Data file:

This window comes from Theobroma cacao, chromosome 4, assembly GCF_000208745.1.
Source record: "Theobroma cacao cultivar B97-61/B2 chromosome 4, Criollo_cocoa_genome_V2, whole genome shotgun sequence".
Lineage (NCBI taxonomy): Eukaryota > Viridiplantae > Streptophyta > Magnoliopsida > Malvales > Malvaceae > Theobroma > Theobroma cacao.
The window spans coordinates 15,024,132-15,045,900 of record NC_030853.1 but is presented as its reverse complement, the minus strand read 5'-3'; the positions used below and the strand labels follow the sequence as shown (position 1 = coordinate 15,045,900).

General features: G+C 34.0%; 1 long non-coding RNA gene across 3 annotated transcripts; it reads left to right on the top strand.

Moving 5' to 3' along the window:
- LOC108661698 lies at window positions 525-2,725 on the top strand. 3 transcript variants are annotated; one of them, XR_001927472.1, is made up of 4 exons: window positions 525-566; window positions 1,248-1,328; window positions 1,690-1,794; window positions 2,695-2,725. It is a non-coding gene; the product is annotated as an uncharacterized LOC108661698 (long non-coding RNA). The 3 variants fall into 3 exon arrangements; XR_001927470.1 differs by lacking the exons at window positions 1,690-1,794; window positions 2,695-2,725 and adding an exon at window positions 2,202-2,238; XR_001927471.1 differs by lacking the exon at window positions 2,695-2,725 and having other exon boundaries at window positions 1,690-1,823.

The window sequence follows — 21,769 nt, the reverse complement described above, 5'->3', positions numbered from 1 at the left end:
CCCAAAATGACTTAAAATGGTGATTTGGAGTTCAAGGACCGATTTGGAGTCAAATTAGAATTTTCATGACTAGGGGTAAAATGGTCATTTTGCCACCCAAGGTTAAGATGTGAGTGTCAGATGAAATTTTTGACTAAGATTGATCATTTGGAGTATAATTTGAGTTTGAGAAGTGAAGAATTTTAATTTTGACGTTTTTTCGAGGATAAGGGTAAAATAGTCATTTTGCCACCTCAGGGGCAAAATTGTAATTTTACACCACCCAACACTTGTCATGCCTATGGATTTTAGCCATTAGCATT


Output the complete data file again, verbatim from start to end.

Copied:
This window comes from Theobroma cacao, chromosome 4, assembly GCF_000208745.1.
Source record: "Theobroma cacao cultivar B97-61/B2 chromosome 4, Criollo_cocoa_genome_V2, whole genome shotgun sequence".
Lineage (NCBI taxonomy): Eukaryota > Viridiplantae > Streptophyta > Magnoliopsida > Malvales > Malvaceae > Theobroma > Theobroma cacao.
The window spans coordinates 15,024,132-15,045,900 of record NC_030853.1 but is presented as its reverse complement, the minus strand read 5'-3'; the positions used below and the strand labels follow the sequence as shown (position 1 = coordinate 15,045,900).

General features: G+C 34.0%; 1 long non-coding RNA gene across 3 annotated transcripts; it reads left to right on the top strand.

Moving 5' to 3' along the window:
- LOC108661698 lies at window positions 525-2,725 on the top strand. 3 transcript variants are annotated; one of them, XR_001927472.1, is made up of 4 exons: window positions 525-566; window positions 1,248-1,328; window positions 1,690-1,794; window positions 2,695-2,725. It is a non-coding gene; the product is annotated as an uncharacterized LOC108661698 (long non-coding RNA). The 3 variants fall into 3 exon arrangements; XR_001927470.1 differs by lacking the exons at window positions 1,690-1,794; window positions 2,695-2,725 and adding an exon at window positions 2,202-2,238; XR_001927471.1 differs by lacking the exon at window positions 2,695-2,725 and having other exon boundaries at window positions 1,690-1,823.

The window sequence follows — 21,769 nt, the reverse complement described above, 5'->3', positions numbered from 1 at the left end:
CCCAAAATGACTTAAAATGGTGATTTGGAGTTCAAGGACCGATTTGGAGTCAAATTAGAATTTTCATGACTAGGGGTAAAATGGTCATTTTGCCACCCAAGGTTAAGATGTGAGTGTCAGATGAAATTTTTGACTAAGATTGATCATTTGGAGTATAATTTGAGTTTGAGAAGTGAAGAATTTTAATTTTGACGTTTTTTCGAGGATAAGGGTAAAATAGTCATTTTGCCACCTCAGGGGCAAAATTGTAATTTTACACCACCCAACACTTGTCATGCCTATGGATTTTAGCCATTAGCATT